ANNIE RILEY HALE
Hale, Annie Riley. These Cults: An Analysis of the Foibles of Dr. Morris Fishbeins "Medical Follies" and Medical Practice in General, etc. New York. National Health Foundation, 1926.
[Book 1935 USA] Hale, Annie Riley. The Medical Voodoo. New York: Gotham House, 1936.
[Doc copy, not on internet.]
Dr. Tennison Deane of San Francisco, in his Crime of Vaccination, tells a remarkable story illustrative of this truth.
Dr. Deane relates that he was summering in Northern California in the late 80's, near a wealthy ranchman who lived with his wife and seven children on a 10,000-acre ranch in a salubrious pine region, 15 miles from the nearest town and having no adjacent neighbors. With him on the ranch at that time was a negro foreman who also had a wife and five children. Until Dr. Deane appeared on the scene, none of these 16 persons—white nor black—had ever been vaccinated.
As a zealous young practitioner, very close to his medical school traditions, Dr. Deane quickly warned these ranch-dwellers of their "unprotected" state and was able to persuade six of the sixteen—the farmer's wife and three children, the negro foreman and his 12-year-old son—to submit to the vaccinating operation. "A year later," writes Dr. Deane, "an epidemic of sore throats broke out in this ranch colony which developed into diphtheria in four of the vaccinated, among them the farmer's wife, and one child died. The unvaccinated recovered rapidly from their sore throats, but the farmer's wife was paralyzed for a year and eleven years later died of cancer."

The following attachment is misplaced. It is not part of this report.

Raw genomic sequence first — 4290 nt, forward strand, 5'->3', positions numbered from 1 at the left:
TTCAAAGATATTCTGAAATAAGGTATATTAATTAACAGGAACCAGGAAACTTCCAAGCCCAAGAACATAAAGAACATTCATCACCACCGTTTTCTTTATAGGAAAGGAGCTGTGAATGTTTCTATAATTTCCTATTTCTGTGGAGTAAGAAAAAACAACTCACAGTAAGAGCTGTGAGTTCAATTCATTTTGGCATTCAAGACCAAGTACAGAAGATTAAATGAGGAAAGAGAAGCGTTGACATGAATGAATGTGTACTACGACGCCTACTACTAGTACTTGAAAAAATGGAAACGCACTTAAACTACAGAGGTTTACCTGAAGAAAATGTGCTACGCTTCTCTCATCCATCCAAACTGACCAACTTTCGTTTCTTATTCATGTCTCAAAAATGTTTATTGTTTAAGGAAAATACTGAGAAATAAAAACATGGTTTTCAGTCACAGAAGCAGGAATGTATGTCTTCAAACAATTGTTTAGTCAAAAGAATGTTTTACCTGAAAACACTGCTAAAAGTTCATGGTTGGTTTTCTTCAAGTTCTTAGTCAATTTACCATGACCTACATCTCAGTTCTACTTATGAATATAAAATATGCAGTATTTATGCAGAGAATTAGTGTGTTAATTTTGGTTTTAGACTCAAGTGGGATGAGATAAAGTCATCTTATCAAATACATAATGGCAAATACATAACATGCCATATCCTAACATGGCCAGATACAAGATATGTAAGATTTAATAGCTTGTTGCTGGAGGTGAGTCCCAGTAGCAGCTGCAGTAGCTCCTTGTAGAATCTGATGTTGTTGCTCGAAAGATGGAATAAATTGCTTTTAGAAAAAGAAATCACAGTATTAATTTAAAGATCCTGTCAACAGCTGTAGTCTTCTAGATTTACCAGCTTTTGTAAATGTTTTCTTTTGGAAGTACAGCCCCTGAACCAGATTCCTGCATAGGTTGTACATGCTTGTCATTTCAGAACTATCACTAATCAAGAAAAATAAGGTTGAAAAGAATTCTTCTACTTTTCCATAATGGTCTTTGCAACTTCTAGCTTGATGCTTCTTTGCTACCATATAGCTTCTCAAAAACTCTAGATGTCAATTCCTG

It seems that the San Francisco physician was so impressed by this unexpected turn of his well-intentioned vaccinating zeal, that he not only kept tab on the subsequent history of the two families on the northern ranch, but watched the connection between vaccination and other maladies occurring in his general practice. He learned that the other four persons whom he had vaccinated on the ranch all died either of tuberculosis or cancer within four to twenty-two years from the date of vaccination, while none of the unvaccinated in either family died within that period except the white farmer who, he says, "died of old age."
Dr. Deane relates that for many years after this early experience with vaccination on the Northern California ranch, when a patient came to him with any serious throat, bronchial or pulmonary trouble, he made a point of inquiring into his past history, and invariably he found a back-ground of calf-pus "immunization" against smallpox. Then when he felt he had sufficient data to warrant it, he published The Crime of Vaccination (in 1913), which brought down on him the wrath of his medical colleagues, and made his professional life in San Francisco so unhappy that he voluntarily withdrew from all medical assemblages and finally abandoned all medical practice except surgery. Hale, Annie Riley. The Medical Voodoo. New York: Gotham House, 1936.